New study suggests coronavirus is not as deadly as we thought

The world is practically confined. The premise for keeping billions of people at home is that this stops the spread of a virus whose mortality is between 1% and 3%, according to studies by the World Health Organization. In the United States, for example, the decision to close everything was based on models that indicated that without confinement, 2 million Americans would die.

Some experts questioned this assumption. They argue that known cases are probably only a small portion of the actual number of infections, and therefore the high case fatality rates may not be such. “We don’t know how much of the infections have gone unnoticed due to lack of testing, testing restrictions, and a potentially large incidence of minor illnesses or asymptomatic infections,” explains The Wall Street Journal.

Now, new research dramatically changes the premises that underpin confinements. A Stanford team studied seroprevalence (the general manifestation of a disease within a defined population) in Santa Clara County, California, on April 3 and 4. The county is home to some two million people in the heart of Silicon Valley, including San José, the third-largest city in the state and has the highest known number of cases in Northern California.

The researchers found that the rate of infections was indeed well above the 1,000 known positive cases in the county at the time of the study. Preliminary results estimate that between 2.5% and 4.2% of county residents have antibodies to the virus. That translates to 48,000 to 81,000 infections, 50 to 85 times more than the number of known cases.

The findings suggest that the vast majority of people who get COVID-19 recover without knowing that they are infected, and that the death rate from infection in the United States may be much less than what the authorities had assumed.

Based on the seroprevalence data, the authors estimate that in Santa Clara County the true death rate from infection is somewhere between 0.12% and 0.2%, much closer to seasonal flu than the original case-based estimates.

The Wall Street Journal details that also outside of California, preliminary data is emerging to support a more hopeful picture.

In New York City, a study published in the New England Journal of Medicine examined 215 women who entered two hospitals to give birth between March 22 and April 4. These patients had a COVID-19 infection rate greater than 15%. Of the pregnant women who tested positive for active infections, 88% were asymptomatic at admission. The infection rate is 10 times higher than that of known cases across the city as of April 17. The difference is noticeable, even though New Yorkers have been tested much more than in other parts of the country.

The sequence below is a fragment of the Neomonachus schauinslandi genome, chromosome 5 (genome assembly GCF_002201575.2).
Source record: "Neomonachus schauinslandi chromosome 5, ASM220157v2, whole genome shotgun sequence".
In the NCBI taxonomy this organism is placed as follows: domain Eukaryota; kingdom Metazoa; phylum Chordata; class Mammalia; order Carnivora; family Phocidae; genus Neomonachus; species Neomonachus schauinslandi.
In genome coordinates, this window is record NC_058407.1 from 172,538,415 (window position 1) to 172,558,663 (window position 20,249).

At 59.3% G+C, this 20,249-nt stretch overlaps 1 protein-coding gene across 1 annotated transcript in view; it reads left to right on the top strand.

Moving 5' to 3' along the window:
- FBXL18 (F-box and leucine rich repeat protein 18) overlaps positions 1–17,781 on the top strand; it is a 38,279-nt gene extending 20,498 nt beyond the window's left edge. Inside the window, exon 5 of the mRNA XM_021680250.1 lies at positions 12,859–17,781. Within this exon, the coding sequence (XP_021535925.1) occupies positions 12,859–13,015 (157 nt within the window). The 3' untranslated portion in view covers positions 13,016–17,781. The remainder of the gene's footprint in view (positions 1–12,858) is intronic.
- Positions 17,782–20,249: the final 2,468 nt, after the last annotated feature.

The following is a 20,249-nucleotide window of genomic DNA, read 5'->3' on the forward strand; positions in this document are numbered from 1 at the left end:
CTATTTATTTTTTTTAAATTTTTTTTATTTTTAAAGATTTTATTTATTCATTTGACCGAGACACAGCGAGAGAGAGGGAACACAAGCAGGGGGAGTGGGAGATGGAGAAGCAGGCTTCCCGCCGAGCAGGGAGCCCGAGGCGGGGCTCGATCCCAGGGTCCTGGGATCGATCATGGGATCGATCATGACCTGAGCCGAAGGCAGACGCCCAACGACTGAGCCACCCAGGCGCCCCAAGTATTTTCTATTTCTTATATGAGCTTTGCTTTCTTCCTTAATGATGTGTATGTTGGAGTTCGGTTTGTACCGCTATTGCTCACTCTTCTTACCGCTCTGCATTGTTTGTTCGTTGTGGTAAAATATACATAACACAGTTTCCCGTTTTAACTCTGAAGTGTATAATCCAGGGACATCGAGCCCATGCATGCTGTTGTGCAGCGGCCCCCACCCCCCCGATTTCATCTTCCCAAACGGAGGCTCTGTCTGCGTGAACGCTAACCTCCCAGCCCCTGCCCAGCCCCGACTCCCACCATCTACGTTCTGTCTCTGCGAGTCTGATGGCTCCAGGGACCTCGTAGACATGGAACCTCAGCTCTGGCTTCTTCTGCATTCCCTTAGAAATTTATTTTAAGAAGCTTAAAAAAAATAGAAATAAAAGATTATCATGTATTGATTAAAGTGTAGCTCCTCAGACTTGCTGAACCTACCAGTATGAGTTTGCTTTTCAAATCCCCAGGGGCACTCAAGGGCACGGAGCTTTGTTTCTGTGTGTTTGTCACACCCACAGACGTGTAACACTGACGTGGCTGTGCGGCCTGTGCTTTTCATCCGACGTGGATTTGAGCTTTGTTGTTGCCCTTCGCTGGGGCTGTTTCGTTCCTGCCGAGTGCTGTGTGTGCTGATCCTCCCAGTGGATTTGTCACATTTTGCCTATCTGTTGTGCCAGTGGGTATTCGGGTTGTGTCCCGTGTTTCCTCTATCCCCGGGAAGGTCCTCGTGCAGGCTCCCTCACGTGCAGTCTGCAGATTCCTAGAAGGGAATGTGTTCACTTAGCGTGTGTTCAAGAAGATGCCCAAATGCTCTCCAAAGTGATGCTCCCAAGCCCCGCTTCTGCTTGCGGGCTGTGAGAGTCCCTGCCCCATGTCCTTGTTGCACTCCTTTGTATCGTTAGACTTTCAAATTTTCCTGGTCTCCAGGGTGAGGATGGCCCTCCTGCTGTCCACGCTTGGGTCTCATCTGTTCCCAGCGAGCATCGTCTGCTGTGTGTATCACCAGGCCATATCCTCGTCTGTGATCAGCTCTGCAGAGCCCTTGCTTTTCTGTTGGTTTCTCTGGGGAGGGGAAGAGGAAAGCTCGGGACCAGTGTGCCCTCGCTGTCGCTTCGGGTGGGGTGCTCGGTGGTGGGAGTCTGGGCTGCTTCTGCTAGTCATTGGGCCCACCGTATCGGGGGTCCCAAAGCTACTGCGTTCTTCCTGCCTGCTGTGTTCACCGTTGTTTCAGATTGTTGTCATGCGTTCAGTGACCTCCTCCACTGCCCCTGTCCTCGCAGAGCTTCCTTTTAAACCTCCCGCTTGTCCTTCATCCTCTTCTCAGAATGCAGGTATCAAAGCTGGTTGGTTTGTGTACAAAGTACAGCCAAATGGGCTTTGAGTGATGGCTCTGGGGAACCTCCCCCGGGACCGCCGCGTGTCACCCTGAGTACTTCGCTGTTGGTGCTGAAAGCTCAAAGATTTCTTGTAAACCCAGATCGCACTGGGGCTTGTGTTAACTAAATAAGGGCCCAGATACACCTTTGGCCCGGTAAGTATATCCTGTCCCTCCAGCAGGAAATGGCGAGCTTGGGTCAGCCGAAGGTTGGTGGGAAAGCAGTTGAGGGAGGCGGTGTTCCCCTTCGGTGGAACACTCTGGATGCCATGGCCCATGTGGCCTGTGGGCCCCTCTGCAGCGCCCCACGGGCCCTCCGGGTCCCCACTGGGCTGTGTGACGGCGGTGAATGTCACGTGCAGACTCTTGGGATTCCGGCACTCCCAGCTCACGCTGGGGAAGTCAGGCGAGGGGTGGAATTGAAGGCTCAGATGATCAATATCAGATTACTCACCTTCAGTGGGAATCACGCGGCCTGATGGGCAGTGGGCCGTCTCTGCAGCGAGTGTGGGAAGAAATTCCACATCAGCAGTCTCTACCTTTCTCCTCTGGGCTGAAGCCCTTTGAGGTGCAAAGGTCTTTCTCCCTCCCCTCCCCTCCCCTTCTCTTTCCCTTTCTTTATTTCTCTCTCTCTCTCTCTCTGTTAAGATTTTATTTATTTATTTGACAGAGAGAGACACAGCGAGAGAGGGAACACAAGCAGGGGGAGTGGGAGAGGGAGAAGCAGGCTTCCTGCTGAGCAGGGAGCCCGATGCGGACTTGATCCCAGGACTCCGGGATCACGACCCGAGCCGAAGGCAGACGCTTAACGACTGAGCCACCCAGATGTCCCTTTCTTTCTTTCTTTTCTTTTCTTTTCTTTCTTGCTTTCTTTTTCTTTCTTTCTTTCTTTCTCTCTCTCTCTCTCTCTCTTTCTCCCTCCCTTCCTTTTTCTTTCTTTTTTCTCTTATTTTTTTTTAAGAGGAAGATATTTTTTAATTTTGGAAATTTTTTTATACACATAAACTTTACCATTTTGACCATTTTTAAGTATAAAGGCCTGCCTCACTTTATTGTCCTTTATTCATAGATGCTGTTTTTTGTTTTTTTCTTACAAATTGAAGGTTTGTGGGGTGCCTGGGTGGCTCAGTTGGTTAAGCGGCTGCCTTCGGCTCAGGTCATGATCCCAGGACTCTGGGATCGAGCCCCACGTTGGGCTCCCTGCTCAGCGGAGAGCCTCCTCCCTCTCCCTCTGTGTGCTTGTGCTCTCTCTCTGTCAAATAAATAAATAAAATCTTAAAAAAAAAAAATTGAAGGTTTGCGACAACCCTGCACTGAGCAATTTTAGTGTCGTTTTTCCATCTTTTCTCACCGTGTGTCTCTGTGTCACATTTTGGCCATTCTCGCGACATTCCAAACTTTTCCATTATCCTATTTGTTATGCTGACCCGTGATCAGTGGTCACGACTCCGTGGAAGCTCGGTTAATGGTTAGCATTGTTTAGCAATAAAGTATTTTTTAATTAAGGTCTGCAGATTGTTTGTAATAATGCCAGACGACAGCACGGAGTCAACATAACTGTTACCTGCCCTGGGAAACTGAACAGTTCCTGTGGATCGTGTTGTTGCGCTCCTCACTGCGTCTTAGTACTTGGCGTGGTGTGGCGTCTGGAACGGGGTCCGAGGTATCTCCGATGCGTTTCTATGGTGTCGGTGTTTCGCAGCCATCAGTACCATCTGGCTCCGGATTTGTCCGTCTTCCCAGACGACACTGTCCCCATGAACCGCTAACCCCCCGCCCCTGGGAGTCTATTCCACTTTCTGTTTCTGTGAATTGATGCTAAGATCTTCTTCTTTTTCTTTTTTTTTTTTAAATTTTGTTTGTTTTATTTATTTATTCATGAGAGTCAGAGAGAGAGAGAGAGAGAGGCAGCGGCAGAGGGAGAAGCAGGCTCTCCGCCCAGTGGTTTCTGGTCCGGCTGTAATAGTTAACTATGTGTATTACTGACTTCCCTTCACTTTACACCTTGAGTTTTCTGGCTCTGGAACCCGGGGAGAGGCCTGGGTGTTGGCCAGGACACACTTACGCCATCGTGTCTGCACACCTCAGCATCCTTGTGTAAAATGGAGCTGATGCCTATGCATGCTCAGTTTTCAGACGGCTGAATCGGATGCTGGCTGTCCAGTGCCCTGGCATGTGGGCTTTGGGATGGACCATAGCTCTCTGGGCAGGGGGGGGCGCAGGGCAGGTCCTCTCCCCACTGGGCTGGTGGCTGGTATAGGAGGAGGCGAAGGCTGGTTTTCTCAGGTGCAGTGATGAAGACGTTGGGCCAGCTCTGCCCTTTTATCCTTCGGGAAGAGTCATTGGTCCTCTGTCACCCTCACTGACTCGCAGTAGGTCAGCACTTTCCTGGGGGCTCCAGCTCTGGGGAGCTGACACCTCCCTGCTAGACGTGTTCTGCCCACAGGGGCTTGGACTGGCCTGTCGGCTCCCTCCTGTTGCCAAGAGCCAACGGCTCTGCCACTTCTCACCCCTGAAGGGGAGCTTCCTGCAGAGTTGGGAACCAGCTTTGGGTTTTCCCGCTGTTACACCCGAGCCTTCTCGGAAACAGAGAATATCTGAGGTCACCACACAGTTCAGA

This study only examined active infections, not past infections like in Santa Clara County. So in that population of pregnant women, 15% of infected is a lower limit. Many others may have had a past infection only detectable in serological tests for antibodies to the virus.

Similar proportions of infections to cases are now being discovered worldwide: 30 times in Robbio, Italy; 10 times in Iceland; 14 times in Gangelt, Germany; 27 times in Denmark.

“However, if policymakers had known from the outset that the number of COVID-19 deaths would be closer to that of seasonal flu than the millions of American deaths predicted by early input-dependent models that now they seem inaccurate, would they have jeopardized tens of millions of jobs and livelihoods?” asked Andrew Bogan, the WSJ columnist.

While both the flu and COVID-19 may be transmitted in similar ways, there is also a possible difference: COVID-19 might be spread through the airborne route, meaning that tiny droplets remaining in the air could cause disease in others even after the ill person is no longer near.

COVID-19 Infections vs. Seasonal Flu

COVID-19: Approximately 2,261,631 cases worldwide

Flu: Estimated 1 billion cases worldwide

COVID-19 Deaths vs. Seasonal Flu

COVID-19: Approximately 154,789 deaths reported worldwide

Flu: 291,000 to 646,000 deaths worldwide

The COVID-19 situation is changing rapidly. Since this disease is caused by a new virus, people do not have immunity to it, and a vaccine may be many months away. Doctors and scientists are working on estimating the mortality rate of COVID-19, but at present, it is thought to be higher than that of most strains of the flu, according to Johns Hopkins.

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